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Extreme effort to retrieve dropped smartphone leads to suspension

If you happen to accidentally drop your phone in water, hopefully it’ll be a puddle rather than a reservoir.

A government official in India recently experienced the latter, dropping his Samsung handset in the Kherkatta Dam in the central Indian state of Chhattisgarh while he was trying to take a selfie at a scenic spot, the BBC reported.

Upset to see his phone disappear from view, Rajesh Vishwas called in local divers to look for it, but they were unable to locate it in the reservoir’s murky depths.

Refusing to give up on his quest to be reunited with his beloved Samsung device — while also claiming that the phone contained sensitive government data — Vishwas took just about the most drastic action you can imagine and ordered the reservoir to be drained.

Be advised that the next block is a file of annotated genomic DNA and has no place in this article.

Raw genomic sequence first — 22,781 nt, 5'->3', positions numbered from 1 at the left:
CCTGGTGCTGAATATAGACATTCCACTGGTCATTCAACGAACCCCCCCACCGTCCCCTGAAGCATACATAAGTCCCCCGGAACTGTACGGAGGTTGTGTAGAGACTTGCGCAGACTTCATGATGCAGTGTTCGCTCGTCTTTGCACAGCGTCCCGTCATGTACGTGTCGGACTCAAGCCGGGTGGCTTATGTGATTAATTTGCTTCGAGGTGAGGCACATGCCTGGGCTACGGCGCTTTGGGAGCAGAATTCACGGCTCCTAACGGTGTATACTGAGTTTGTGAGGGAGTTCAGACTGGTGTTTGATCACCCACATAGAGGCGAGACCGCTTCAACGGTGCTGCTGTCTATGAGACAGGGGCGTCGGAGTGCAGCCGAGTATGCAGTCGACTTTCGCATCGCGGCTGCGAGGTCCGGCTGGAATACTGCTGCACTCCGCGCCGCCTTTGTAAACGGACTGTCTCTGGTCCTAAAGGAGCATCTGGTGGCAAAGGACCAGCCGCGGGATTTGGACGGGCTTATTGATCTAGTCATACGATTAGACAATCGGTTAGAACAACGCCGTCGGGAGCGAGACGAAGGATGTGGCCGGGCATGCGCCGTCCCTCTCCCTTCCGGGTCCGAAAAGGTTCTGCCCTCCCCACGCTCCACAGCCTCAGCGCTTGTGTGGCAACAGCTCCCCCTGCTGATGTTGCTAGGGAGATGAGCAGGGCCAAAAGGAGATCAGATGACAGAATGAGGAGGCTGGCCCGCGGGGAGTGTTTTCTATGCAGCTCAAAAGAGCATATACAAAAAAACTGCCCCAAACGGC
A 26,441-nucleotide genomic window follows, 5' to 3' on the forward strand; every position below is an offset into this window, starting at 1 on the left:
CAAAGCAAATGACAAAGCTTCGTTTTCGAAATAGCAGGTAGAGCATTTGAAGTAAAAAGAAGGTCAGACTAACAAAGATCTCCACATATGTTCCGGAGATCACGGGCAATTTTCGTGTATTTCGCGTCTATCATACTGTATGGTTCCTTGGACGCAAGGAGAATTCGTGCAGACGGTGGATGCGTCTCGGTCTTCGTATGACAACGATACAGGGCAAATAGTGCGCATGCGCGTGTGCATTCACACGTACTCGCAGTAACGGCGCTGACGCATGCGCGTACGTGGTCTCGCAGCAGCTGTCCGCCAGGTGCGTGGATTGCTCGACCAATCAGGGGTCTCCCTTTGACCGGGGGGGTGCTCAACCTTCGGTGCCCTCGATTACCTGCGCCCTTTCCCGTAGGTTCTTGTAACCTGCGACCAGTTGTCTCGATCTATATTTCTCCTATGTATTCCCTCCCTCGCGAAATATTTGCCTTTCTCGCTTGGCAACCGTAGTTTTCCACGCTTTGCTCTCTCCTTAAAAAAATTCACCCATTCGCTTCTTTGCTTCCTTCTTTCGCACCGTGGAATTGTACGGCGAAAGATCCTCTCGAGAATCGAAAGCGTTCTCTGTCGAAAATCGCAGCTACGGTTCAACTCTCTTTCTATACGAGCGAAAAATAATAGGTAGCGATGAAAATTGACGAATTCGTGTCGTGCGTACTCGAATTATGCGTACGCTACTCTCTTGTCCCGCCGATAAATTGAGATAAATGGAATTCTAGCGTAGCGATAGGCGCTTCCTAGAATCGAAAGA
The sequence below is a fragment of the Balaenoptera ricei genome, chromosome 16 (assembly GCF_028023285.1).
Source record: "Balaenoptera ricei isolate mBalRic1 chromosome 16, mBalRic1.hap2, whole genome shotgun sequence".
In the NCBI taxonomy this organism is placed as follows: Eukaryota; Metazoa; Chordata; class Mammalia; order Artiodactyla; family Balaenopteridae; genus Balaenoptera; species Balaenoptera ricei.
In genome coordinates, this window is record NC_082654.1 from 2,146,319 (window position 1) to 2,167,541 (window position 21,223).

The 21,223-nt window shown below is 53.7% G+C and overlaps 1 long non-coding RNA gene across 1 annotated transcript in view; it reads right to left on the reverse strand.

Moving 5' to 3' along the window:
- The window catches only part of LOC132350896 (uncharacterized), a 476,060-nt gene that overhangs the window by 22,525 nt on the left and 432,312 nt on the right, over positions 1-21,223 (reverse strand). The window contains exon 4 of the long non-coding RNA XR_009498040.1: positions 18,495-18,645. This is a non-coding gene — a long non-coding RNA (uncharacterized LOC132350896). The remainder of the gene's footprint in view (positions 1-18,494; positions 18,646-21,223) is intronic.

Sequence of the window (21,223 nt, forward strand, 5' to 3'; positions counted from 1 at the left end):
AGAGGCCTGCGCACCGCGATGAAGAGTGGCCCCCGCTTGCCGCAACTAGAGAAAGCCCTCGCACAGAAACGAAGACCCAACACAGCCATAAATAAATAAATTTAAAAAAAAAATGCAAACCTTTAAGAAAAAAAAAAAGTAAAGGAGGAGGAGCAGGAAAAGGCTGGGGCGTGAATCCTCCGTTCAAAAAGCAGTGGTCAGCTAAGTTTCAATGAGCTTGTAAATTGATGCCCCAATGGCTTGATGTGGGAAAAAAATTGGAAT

Three days later, after nearly half a million gallons (around 2 million liters) of water had been pumped from the reservoir, Vishwas, a local food inspector, was able to locate his phone. But it no longer worked.

And his problems didn’t end there. When Vishwas’s superiors got wind of his action, they suspended him for wasting water.

According to local media reports, Vishwas pleaded innocence, saying he’d been given verbal permission from a senior to partially drain the reservoir into a nearby canal. But district officials rejected his claim.

Priyanka Shukla, a Kanker district official, said Vishwas will take time off work ahead of an inquiry into the bizarre incident, commenting: “Water is an essential resource and it cannot be wasted like this.”

Shukla’s comments came soon after India experienced its hottest March since records began 122 years ago, putting water supplies under strain, among other damaging consequences.

The unusual case brings to mind another water-based incident a couple of years ago when a man jumped into icy water in Victoria, Canada, to rescue his iPhone, which he’d dropped in the harbor a few hours earlier. In that case, however, the phone still worked.

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Trevor Mogg
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